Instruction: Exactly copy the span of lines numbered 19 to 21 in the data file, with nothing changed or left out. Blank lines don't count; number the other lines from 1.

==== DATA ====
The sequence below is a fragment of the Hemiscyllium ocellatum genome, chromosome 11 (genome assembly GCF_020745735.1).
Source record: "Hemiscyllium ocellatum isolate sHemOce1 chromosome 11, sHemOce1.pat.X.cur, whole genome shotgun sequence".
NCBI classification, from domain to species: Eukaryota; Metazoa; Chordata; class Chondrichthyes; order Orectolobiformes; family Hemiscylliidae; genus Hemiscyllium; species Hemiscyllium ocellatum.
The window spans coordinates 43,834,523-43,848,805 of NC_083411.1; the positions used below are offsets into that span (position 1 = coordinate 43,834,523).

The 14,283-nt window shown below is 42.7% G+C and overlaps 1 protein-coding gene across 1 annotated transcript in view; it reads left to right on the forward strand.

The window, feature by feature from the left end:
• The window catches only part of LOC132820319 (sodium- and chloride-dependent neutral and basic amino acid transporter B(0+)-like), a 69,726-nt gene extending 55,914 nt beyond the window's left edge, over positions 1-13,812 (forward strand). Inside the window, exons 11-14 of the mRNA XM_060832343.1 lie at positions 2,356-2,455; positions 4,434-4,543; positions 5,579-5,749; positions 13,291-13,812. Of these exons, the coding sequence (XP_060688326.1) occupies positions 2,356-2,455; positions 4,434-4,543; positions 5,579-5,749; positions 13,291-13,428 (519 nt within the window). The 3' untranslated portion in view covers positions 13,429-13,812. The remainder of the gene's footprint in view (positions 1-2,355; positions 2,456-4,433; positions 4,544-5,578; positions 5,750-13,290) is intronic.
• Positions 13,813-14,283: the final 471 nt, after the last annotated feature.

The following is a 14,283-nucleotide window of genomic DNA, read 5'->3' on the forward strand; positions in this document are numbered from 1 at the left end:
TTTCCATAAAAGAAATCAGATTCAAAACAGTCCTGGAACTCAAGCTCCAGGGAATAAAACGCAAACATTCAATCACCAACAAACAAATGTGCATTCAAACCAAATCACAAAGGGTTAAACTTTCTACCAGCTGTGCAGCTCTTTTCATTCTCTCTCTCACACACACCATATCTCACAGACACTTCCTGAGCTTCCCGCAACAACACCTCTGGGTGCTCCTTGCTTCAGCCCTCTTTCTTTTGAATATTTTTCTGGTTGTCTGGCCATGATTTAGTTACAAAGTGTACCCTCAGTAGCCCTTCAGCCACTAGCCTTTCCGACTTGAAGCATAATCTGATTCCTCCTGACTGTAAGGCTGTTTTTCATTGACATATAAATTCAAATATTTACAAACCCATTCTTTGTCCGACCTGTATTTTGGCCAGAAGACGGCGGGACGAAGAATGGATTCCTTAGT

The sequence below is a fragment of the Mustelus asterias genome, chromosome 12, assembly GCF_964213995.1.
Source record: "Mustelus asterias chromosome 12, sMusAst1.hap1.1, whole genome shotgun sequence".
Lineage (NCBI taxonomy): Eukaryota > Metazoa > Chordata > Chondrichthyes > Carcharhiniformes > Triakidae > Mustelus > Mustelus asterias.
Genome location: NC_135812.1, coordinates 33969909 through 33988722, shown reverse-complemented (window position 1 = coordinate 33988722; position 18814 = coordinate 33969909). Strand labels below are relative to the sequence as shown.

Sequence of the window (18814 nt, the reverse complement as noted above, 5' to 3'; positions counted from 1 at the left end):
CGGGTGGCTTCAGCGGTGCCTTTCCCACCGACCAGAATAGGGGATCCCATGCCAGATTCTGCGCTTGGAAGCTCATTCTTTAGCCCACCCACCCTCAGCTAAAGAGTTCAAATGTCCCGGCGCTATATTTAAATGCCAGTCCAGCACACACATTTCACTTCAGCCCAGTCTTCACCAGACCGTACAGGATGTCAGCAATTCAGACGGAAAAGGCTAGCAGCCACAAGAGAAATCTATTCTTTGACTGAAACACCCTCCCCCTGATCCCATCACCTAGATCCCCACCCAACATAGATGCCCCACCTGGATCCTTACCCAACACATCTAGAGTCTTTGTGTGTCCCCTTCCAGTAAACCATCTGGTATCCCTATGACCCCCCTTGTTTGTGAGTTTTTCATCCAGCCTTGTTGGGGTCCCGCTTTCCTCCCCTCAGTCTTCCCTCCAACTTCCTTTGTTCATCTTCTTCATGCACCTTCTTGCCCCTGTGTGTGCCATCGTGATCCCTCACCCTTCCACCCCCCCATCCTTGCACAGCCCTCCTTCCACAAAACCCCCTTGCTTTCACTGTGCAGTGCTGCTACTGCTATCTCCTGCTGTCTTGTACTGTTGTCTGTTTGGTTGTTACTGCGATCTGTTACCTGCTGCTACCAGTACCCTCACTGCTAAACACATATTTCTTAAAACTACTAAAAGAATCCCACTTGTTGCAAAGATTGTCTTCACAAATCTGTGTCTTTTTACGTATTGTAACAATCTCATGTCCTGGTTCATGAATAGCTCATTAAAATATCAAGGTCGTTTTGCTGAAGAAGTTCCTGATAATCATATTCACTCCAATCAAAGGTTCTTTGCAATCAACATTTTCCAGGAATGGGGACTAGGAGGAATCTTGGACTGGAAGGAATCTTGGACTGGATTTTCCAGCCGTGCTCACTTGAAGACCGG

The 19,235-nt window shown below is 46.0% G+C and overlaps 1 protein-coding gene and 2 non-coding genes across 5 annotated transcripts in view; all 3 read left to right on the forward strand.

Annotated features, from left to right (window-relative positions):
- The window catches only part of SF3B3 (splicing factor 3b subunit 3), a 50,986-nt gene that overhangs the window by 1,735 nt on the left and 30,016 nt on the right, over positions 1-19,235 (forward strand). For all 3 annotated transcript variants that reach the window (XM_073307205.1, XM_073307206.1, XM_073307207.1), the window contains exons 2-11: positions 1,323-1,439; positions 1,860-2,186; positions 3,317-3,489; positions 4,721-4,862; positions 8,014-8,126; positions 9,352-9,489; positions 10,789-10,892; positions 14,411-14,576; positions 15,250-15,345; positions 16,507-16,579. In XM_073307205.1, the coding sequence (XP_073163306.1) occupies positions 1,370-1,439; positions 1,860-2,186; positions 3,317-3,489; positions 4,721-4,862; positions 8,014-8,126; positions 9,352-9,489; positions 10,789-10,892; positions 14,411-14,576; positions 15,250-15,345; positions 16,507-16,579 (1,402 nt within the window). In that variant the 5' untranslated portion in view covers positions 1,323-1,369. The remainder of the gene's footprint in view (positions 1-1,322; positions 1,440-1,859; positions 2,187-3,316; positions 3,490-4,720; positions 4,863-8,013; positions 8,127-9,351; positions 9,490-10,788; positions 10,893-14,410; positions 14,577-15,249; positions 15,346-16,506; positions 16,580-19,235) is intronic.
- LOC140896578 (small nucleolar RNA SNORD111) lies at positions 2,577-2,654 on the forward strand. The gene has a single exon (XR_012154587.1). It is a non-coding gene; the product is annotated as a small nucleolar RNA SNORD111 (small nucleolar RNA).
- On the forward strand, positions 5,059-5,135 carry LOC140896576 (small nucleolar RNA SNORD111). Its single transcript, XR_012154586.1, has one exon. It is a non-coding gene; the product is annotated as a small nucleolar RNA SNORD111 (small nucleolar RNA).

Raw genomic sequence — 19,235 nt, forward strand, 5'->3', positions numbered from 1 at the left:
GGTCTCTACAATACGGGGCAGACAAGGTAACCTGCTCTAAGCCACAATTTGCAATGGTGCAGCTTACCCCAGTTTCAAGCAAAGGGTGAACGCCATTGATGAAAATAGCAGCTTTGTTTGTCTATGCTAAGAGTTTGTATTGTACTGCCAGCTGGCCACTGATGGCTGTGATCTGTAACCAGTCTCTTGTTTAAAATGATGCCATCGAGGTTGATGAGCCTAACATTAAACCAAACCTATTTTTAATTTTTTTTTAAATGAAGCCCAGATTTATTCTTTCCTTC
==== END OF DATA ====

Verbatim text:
- The window catches only part of SF3B3 (splicing factor 3b subunit 3), a 50,986-nt gene that overhangs the window by 1,735 nt on the left and 30,016 nt on the right, over positions 1-19,235 (forward strand). For all 3 annotated transcript variants that reach the window (XM_073307205.1, XM_073307206.1, XM_073307207.1), the window contains exons 2-11: positions 1,323-1,439; positions 1,860-2,186; positions 3,317-3,489; positions 4,721-4,862; positions 8,014-8,126; positions 9,352-9,489; positions 10,789-10,892; positions 14,411-14,576; positions 15,250-15,345; positions 16,507-16,579. In XM_073307205.1, the coding sequence (XP_073163306.1) occupies positions 1,370-1,439; positions 1,860-2,186; positions 3,317-3,489; positions 4,721-4,862; positions 8,014-8,126; positions 9,352-9,489; positions 10,789-10,892; positions 14,411-14,576; positions 15,250-15,345; positions 16,507-16,579 (1,402 nt within the window). In that variant the 5' untranslated portion in view covers positions 1,323-1,369. The remainder of the gene's footprint in view (positions 1-1,322; positions 1,440-1,859; positions 2,187-3,316; positions 3,490-4,720; positions 4,863-8,013; positions 8,127-9,351; positions 9,490-10,788; positions 10,893-14,410; positions 14,577-15,249; positions 15,346-16,506; positions 16,580-19,235) is intronic.
- LOC140896578 (small nucleolar RNA SNORD111) lies at positions 2,577-2,654 on the forward strand. The gene has a single exon (XR_012154587.1). It is a non-coding gene; the product is annotated as a small nucleolar RNA SNORD111 (small nucleolar RNA).
- On the forward strand, positions 5,059-5,135 carry LOC140896576 (small nucleolar RNA SNORD111). Its single transcript, XR_012154586.1, has one exon. It is a non-coding gene; the product is annotated as a small nucleolar RNA SNORD111 (small nucleolar RNA).